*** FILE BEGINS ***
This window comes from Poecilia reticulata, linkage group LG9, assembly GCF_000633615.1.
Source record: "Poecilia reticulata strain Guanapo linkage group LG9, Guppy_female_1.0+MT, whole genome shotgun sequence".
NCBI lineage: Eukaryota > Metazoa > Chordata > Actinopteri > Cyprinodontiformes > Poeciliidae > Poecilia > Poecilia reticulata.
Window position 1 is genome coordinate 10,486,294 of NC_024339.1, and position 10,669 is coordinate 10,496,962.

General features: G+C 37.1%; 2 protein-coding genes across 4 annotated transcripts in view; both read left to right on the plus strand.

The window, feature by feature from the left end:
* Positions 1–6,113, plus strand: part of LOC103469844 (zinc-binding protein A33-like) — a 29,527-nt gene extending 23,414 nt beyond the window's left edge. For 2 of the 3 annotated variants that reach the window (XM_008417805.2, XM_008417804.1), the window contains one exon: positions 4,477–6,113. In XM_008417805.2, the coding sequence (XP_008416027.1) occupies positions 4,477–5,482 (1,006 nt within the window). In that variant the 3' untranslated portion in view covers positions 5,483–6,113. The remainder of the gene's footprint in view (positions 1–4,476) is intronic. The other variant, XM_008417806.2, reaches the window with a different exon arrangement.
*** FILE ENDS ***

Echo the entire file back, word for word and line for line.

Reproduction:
This window comes from Poecilia reticulata, linkage group LG9, assembly GCF_000633615.1.
Source record: "Poecilia reticulata strain Guanapo linkage group LG9, Guppy_female_1.0+MT, whole genome shotgun sequence".
NCBI lineage: Eukaryota > Metazoa > Chordata > Actinopteri > Cyprinodontiformes > Poeciliidae > Poecilia > Poecilia reticulata.
Window position 1 is genome coordinate 10,486,294 of NC_024339.1, and position 10,669 is coordinate 10,496,962.

General features: G+C 37.1%; 2 protein-coding genes across 4 annotated transcripts in view; both read left to right on the plus strand.

The window, feature by feature from the left end:
* Positions 1–6,113, plus strand: part of LOC103469844 (zinc-binding protein A33-like) — a 29,527-nt gene extending 23,414 nt beyond the window's left edge. For 2 of the 3 annotated variants that reach the window (XM_008417805.2, XM_008417804.1), the window contains one exon: positions 4,477–6,113. In XM_008417805.2, the coding sequence (XP_008416027.1) occupies positions 4,477–5,482 (1,006 nt within the window). In that variant the 3' untranslated portion in view covers positions 5,483–6,113. The remainder of the gene's footprint in view (positions 1–4,476) is intronic. The other variant, XM_008417806.2, reaches the window with a different exon arrangement.